We do not know when it was abandoned. Travellers did not direct their attention to the place and the first to have noticed the ruins seems to be the Frenchman Malus, who took part in the Egyptian campaign at the end of last century. He gives the following description of the place :

"The ruins of Tell Bastah are seen from a great distance. They are seven leagues distant from the Nile and half a league from the canal (the Muizz) on its right side. We saw there several remains of monuments which may be useful for the history of Egyptian architecture. We noticed in particular part of a cornice of a very vigorous style ; the sculpture of it is fairly preserved. This block, which may be eight feet long and six high, is of a very hard red granite; the work is most elaborate, it is covered with hieroglyphs of which we made a drawing ......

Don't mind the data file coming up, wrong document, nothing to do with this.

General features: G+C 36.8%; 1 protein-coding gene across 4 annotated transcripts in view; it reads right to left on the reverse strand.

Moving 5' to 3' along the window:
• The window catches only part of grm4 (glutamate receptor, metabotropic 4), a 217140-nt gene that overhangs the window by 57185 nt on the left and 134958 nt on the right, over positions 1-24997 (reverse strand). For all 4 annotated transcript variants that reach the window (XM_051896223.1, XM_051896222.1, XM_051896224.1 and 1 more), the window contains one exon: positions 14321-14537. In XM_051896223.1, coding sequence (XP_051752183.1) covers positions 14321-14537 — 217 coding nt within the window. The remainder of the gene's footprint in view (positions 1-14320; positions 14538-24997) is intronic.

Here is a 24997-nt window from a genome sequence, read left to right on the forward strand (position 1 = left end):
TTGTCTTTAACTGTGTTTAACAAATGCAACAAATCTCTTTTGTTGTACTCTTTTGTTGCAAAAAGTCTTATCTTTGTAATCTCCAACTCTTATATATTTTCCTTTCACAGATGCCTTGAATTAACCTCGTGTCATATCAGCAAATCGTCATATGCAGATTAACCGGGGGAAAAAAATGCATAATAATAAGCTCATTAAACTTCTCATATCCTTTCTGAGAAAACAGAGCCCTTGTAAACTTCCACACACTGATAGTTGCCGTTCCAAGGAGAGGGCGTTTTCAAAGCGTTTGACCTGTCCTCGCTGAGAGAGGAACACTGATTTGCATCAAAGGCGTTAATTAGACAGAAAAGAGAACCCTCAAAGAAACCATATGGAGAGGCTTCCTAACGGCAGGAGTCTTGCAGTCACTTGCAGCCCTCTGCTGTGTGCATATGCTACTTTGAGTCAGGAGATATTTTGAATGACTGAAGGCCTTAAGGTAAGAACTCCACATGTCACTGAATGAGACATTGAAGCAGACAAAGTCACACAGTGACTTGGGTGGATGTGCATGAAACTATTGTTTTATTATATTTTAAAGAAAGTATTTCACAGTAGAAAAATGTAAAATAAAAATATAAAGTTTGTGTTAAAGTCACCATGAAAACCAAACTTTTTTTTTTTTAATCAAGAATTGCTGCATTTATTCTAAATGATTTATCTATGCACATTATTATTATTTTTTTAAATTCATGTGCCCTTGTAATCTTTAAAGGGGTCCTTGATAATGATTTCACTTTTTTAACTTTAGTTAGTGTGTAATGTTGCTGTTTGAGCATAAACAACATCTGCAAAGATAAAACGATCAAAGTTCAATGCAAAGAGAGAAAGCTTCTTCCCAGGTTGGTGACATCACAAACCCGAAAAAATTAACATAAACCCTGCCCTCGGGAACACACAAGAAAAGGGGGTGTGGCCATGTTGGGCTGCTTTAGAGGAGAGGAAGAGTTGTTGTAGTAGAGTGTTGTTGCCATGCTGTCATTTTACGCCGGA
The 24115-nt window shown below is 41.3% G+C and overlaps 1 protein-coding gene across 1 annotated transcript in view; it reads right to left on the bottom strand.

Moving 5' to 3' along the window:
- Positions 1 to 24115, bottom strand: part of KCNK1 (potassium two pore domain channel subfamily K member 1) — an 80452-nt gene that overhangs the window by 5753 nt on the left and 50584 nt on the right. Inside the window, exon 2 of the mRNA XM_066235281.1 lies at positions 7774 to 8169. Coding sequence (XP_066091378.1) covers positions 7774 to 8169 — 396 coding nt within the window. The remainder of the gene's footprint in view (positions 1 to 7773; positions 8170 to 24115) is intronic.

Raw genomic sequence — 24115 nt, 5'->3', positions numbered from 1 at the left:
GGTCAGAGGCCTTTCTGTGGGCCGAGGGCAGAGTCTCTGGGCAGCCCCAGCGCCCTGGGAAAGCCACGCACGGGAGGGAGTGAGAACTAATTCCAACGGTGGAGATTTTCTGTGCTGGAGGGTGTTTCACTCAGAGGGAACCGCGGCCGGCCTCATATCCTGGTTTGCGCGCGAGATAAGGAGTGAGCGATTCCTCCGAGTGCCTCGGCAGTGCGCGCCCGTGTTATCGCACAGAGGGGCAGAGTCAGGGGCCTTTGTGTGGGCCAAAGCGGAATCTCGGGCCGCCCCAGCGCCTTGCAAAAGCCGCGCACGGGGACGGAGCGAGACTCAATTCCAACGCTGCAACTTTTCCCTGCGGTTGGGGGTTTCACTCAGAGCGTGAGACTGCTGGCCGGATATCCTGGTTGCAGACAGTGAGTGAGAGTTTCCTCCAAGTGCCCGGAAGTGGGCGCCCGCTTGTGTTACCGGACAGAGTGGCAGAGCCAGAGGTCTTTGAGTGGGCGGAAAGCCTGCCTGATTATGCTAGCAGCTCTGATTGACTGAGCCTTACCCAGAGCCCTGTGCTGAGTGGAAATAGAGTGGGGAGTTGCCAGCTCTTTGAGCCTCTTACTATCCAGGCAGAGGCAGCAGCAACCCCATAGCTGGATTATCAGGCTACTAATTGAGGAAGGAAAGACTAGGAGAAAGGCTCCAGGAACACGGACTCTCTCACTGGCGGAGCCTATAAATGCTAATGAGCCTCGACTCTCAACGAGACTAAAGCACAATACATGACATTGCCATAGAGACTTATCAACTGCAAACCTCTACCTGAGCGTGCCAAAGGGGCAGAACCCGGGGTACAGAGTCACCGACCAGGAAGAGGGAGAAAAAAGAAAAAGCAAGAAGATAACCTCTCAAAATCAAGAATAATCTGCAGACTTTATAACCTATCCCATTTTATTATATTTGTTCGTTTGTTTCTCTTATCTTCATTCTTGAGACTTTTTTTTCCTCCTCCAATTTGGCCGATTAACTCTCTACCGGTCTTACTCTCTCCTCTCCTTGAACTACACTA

A Handbook for Travellers in Egypt: including descriptions of the course of the Nile through Egypt and Nubia, Alexandria, Cairo, the pyramids and Thebes, the Suez Canal, the Peninsula of Mount Sinai, the Oases, the Fayum &c --- Fourth Edition -- John Murray Publisher (1873)


The Festival Hall of Osorkon II in the Great Temple of Bubastis by Edward Naville (176 Pages)